A week of collecting – Day 1

Happy New Year everyone!

To start 2016 I am doing a short, simple project responding to the brief of The Archive Project, an exhibition I am taking part in at Haslemere Museum in February. The exhibition explores ideas around collecting, selecting, ordering and classifying. Over the next seven days I will walk, select and draw one object that I have collected from the beach. The drawing will be accompanied by simple notes.

Day 1: Mermaid’s Purse – Wells Beach, Norfolk


There is little on the strandline to collect today. The tide hasn’t reached this far for a while and nothing of interest has been added to the normal detritus of dessicated seaweed and broken shells. A mermaid’s purse lies half hidden, camouflaged in the continuous dark line of weed that tops the high water line.

A mermaid’s purse is the empty outer casing of eggs laid by sharks, skates or rays. When wet the sea purses are soft and slimy, but as they dry they become soft and shrivelled. In this state they are remarkably tough and virtually indestructible.

I think this is a skate or ray case but it is difficult to distinguish them. Its capsule length is 6 cm and could be a Spotted Ray case – Raja Montagui.


5 thoughts on “A week of collecting – Day 1

  1. Wendy @ the Late Start Studio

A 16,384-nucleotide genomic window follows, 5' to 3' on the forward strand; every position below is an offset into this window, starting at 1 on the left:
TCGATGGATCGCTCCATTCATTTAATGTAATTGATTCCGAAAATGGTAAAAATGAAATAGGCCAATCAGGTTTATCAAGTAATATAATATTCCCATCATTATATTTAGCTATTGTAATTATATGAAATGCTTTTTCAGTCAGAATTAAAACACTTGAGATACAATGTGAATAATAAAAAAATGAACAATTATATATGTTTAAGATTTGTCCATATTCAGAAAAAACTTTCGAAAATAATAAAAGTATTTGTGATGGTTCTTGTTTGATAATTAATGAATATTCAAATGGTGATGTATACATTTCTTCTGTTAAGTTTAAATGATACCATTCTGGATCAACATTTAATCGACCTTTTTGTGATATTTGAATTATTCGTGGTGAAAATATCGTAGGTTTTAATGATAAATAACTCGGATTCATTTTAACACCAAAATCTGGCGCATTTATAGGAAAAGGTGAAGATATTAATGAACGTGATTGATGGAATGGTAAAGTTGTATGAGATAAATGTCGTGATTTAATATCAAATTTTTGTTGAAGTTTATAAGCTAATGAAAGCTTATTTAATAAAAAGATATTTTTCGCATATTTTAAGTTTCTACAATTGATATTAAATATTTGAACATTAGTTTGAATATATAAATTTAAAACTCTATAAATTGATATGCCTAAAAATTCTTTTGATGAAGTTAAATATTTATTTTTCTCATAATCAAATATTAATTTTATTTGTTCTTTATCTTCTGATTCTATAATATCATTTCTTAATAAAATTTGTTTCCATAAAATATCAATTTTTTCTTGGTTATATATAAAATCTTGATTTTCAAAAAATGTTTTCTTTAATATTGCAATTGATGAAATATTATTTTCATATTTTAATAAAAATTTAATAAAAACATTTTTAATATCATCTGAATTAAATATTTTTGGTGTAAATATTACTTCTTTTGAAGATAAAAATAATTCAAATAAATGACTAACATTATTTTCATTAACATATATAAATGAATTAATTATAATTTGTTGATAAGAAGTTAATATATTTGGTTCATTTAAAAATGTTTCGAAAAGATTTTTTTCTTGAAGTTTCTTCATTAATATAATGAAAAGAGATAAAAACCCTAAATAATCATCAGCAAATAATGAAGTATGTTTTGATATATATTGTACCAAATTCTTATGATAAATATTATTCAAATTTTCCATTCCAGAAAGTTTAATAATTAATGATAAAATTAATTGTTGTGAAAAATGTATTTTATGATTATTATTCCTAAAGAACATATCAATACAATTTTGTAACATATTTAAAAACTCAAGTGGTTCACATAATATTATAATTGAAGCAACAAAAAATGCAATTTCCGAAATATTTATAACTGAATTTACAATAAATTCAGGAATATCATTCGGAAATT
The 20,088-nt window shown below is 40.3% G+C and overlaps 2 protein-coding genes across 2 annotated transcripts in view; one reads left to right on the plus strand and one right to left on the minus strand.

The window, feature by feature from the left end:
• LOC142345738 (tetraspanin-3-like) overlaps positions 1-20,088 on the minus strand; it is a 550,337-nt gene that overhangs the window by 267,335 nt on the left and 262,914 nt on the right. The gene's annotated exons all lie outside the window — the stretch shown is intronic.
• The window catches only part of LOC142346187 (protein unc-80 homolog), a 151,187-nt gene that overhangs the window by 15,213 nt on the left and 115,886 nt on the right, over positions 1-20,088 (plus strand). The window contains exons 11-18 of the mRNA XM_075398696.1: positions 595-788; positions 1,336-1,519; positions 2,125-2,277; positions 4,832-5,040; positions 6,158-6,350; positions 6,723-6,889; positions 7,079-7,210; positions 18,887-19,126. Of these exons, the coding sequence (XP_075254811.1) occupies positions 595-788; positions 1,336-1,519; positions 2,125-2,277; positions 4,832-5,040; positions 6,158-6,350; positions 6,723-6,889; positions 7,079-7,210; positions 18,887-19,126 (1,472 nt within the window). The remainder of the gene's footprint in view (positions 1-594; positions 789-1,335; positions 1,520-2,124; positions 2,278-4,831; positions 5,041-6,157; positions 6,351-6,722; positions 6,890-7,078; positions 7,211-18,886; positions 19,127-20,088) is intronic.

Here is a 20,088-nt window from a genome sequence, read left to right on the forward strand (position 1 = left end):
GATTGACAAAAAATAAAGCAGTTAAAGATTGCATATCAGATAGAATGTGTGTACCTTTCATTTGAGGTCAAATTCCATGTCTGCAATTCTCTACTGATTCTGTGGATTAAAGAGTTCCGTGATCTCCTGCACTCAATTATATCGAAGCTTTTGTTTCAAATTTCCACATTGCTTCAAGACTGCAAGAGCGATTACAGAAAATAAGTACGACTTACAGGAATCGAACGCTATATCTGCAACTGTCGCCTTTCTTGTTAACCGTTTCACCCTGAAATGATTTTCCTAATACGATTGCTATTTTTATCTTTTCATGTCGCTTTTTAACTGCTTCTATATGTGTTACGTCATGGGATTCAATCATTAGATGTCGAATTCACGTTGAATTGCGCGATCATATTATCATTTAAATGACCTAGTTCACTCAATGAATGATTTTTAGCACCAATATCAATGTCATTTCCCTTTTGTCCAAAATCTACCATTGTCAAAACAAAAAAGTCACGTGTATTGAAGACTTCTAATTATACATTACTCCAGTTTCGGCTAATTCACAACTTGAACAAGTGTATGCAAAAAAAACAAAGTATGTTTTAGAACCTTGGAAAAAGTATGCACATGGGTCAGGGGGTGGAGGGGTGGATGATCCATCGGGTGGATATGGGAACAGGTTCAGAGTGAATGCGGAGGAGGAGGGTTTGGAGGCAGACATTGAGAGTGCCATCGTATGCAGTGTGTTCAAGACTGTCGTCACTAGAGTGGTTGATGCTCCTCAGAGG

Oh so fascinating! I don’t ever see them on ‘my’ beach here on the west coast of New Zealand . . . if I did I’d be thinking about what I can make with them. Will they soften with soaking so I can manipulate them? Will they reach a leathery stage and can I preserve them at that stage? How much shrinkage is there? How can I weave into them with harakeke? How fragile are they when dry? See? It’s too late! In my mind I’m making use of them already and I haven’t even seen a real one! Oh, it’s lovely to have the mind of a Maker.

    1. debbielyddon Post author

      Hi Wendy, you’re right – there is a real urge to make something with them. When the mermaid’s purses are dry they are hard and leathery – I’m sure you could stich them, join them or add other things to them. They can be softened and manipulated and left to dry again …. I have tried!

  2. Pingback: A week of documenting: Cornwall – Day 1 | debbie lyddon

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